HEALTH officials have offered to join forces with authorities in the North West to find a way of introducing minimum alcohol pricing in Hartlepool.
Local authorities in the Manchester area have been seeking legal advice on how to charge a minimum price for booze at a local level.
One in three Hartlepool adults admit to drinking above the recommended limitsColin Shevills, Balance North East
The town’s Health and Wellbeing Board is working with alcohol charity Balance North East to explore ways of tackling the harm alcohol causes.
Alcohol misuse costs the Hartlepool economy a staggering £42m each year, including 16,000 booze-related sick days.
Balance recently attended a workshop in Manchester which explored issues around introducing local pricing schemes.
Colin Shevills, director of Balance North East, told health and wellbeing board members: “The latest evidence is getting stronger all the time in terms of the effects of minimum unit pricing.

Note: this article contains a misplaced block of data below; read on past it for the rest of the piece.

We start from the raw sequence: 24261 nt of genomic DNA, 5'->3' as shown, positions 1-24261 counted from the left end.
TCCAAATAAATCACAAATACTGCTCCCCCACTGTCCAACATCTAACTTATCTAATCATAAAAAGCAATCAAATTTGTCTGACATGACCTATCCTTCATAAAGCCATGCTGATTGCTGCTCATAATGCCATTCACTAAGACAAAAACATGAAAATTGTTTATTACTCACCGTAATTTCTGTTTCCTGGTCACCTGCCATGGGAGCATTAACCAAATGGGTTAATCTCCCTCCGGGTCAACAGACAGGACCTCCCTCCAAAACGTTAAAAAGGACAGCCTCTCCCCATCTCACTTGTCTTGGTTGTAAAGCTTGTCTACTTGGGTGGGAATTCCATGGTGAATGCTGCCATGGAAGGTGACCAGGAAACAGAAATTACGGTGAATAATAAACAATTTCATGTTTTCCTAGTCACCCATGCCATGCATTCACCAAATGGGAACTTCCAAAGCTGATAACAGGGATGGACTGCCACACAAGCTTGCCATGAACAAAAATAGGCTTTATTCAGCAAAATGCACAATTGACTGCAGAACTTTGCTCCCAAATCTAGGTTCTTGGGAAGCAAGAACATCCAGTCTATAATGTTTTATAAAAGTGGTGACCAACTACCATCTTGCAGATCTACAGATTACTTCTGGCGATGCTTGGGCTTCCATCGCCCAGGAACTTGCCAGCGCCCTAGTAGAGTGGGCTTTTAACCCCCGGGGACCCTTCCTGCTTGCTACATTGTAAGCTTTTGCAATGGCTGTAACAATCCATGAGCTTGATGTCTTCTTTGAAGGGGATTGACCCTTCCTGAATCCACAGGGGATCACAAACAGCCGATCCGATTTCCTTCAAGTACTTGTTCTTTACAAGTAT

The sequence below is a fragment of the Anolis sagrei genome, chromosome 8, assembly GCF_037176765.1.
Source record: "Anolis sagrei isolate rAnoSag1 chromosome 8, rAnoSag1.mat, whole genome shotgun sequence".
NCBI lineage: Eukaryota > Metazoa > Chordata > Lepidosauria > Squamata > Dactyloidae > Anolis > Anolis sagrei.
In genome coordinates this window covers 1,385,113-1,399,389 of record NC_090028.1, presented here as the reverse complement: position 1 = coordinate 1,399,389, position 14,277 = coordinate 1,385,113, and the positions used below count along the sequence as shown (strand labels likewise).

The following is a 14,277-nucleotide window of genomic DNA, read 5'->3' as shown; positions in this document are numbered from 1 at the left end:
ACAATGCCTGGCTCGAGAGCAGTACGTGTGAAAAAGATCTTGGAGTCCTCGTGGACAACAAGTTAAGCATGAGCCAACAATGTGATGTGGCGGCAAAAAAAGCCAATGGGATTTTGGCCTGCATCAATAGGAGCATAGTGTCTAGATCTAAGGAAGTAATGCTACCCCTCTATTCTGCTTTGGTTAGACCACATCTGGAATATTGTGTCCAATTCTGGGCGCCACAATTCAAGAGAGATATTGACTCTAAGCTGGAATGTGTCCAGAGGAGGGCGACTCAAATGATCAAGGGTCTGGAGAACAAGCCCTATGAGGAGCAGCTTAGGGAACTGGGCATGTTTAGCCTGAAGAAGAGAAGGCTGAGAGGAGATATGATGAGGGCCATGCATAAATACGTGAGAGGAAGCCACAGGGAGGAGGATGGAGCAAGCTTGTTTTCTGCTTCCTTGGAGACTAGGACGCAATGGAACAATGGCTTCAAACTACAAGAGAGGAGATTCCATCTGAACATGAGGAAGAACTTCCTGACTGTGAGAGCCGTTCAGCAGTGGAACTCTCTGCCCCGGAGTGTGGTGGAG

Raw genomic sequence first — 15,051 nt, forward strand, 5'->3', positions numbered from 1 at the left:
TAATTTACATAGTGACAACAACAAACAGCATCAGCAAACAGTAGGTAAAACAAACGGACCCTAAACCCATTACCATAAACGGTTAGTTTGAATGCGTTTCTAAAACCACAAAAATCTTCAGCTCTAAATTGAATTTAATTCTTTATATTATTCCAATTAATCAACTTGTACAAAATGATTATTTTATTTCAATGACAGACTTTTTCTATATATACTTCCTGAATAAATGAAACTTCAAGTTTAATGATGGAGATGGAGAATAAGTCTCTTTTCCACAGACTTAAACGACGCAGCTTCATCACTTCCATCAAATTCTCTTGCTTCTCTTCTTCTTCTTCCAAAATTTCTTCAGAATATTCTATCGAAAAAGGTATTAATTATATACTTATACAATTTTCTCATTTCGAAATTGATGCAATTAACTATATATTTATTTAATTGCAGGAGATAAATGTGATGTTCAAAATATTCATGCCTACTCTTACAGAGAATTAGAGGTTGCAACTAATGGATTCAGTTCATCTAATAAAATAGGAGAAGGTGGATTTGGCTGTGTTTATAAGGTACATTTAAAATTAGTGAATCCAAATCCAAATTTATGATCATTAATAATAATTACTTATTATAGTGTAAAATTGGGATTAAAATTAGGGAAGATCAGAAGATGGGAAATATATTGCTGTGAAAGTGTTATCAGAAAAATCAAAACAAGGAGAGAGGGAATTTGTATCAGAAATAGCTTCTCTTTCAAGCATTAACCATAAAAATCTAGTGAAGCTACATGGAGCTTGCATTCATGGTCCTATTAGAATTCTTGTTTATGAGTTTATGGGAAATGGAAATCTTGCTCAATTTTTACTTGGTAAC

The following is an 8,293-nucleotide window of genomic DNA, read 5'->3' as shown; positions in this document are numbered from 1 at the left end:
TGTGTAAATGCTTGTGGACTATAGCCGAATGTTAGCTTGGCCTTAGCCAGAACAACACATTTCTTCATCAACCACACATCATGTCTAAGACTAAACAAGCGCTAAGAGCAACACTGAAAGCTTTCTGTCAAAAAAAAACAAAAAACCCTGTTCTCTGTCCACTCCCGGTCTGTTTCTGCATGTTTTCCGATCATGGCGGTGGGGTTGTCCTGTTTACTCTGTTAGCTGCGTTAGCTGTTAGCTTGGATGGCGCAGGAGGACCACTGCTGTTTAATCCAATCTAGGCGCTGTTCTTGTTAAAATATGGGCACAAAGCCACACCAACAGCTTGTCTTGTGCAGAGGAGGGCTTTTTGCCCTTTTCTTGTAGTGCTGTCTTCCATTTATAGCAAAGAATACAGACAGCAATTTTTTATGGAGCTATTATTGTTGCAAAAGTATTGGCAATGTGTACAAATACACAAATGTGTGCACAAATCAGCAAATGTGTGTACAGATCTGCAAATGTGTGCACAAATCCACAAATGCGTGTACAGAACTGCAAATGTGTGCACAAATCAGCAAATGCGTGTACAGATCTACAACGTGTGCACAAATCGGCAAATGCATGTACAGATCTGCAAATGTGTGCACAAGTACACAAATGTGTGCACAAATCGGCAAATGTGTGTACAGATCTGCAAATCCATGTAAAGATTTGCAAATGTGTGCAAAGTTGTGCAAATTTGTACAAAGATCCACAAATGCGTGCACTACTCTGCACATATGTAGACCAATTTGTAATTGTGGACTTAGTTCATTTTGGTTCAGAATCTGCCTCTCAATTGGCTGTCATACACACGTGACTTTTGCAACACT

“One in three adults in Hartlepool admit to drinking above the recommended limits and it is linked to 60 medical conditions.”
Mr Shevills added there had been a 300 per cent increase in the last 10 years in the North East of alcohol-related liver conditions.
He said there was a clear link between cheap booze sold in off-licences and supermarkets and alcohol consumption.
Mr Shevills said minimum pricing of 50p a unit would save lives, cut crime and would only affect cheap alcohol and the minority of heavy drinkers.
“These are the people we need to get to if we are going to prevent harm,” he said. “It does not penalise the moderate drinker.”
Councillor Jim Ainslee, of the council’s licensing committee, said timescales for progress needed to be set.
He said: “We seem to be going round in ever-decreasing circles.
“Some members are getting quite impatient at the non-progress we are making. The impression is it is getting kicked into the long grass.”
Mr Shevills said he hoped to provide a written report on the latest legal advice to the health group at its next meeting.
Councillor Christopher Akers-Belcher, chairman of the Health and Wellbeing Board, said: “We need to open a dialogue with Manchester.”